Evaluating Track II approaches to security diplomacy in the Asia-Pacific: The CSCAP experience

Sheldon W. Simon

Research output: Contribution to journalArticlepeer-review

42 Scopus citations


The national Councils for Security Cooperation in the Asia-Pacific (CSCAPs) are fine exemplars of Track II security diplomacy whose mission is to prepare studies on security matters for their governmental Track I counterparts in the ASEAN Regional Forum (ARF). The CSCAPs also provide a test of propositions drawn from the epistemic community literature in international relations which posits that non-governmental experts can influence government decision-making. This study of CSCAP activities and their impact on the ARF provides some support for epistemic community propositions. However, other findings suggest that epistemic community theory requires modification to take account of the blurred line between Tracks I and II in CSCAP. Nevertheless, the CSCAPs have achieved some noteworthy successes, including a definition of preventive diplomacy adopted by the ARF. On balance, then, Track II epistemic communities are playing a significant role in Track I security deliberations in the Asia-Pacific.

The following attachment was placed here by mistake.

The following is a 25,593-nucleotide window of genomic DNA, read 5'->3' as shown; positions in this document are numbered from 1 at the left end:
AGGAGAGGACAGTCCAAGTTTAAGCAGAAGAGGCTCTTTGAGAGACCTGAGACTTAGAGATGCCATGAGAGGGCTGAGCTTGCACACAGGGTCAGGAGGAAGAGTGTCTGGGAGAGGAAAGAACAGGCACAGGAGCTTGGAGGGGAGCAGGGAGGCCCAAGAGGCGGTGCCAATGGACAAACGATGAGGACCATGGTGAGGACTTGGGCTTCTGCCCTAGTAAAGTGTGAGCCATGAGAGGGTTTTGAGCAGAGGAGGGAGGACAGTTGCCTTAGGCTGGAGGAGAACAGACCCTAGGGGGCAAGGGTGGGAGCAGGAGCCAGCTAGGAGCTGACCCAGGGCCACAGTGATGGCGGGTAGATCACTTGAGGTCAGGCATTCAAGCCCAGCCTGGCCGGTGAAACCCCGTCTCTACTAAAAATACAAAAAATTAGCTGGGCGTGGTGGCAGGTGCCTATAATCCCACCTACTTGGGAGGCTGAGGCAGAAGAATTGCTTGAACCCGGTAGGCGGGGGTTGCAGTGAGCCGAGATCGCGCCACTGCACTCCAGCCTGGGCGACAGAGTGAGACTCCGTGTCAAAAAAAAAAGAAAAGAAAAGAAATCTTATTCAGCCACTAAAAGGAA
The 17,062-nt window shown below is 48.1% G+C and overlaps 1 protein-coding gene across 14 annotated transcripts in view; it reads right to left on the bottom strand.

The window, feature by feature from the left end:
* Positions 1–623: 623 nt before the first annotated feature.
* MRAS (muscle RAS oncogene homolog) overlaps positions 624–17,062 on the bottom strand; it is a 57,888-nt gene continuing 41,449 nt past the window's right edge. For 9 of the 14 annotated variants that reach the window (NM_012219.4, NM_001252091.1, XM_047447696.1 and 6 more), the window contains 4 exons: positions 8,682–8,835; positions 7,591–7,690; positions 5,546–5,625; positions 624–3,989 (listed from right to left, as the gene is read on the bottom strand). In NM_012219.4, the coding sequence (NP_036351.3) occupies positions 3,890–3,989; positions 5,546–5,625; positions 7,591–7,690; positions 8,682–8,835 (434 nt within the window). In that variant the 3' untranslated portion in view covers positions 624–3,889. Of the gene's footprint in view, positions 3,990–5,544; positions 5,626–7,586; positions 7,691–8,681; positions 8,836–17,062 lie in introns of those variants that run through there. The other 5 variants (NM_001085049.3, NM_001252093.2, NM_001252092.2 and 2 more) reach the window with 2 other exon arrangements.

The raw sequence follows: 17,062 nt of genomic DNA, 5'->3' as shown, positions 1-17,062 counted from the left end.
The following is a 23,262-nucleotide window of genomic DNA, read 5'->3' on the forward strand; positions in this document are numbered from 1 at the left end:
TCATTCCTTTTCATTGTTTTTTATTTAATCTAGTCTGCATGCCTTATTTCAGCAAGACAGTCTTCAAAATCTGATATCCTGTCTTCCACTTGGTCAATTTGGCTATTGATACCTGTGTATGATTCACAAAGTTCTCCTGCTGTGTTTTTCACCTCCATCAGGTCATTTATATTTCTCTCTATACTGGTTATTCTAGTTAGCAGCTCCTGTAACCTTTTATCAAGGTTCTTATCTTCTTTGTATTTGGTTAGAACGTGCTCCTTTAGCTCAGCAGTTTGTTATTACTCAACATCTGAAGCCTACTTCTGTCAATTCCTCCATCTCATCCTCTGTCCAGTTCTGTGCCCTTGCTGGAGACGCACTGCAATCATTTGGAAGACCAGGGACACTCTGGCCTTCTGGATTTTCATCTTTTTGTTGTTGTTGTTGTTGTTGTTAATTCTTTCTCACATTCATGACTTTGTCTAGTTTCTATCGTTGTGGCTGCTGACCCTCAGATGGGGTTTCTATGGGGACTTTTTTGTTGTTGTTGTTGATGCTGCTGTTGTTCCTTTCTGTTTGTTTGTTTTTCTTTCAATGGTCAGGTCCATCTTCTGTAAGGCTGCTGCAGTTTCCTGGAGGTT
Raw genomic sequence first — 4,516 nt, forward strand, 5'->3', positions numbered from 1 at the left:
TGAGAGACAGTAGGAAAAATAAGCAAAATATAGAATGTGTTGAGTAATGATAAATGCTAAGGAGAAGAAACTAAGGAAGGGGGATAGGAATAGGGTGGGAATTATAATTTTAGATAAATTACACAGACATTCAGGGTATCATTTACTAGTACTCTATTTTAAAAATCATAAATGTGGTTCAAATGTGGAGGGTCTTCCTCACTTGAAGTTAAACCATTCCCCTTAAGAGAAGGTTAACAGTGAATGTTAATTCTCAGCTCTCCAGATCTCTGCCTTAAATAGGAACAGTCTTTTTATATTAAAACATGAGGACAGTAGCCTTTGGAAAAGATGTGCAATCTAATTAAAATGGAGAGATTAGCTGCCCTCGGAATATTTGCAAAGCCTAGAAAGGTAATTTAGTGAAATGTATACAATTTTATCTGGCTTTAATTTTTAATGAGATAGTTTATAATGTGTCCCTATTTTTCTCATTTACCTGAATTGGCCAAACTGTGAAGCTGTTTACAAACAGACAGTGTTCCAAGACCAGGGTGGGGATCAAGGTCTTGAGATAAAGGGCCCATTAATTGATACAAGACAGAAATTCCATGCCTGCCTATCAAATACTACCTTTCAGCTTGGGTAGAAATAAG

Original languageEnglish (US)
Pages (from-to)167-200
Number of pages34
JournalPacific Review
Issue number2
StatePublished - 2002


  • ARF
  • Cooperative security
  • Track II diplomacy

ASJC Scopus subject areas

  • Geography, Planning and Development
  • Sociology and Political Science


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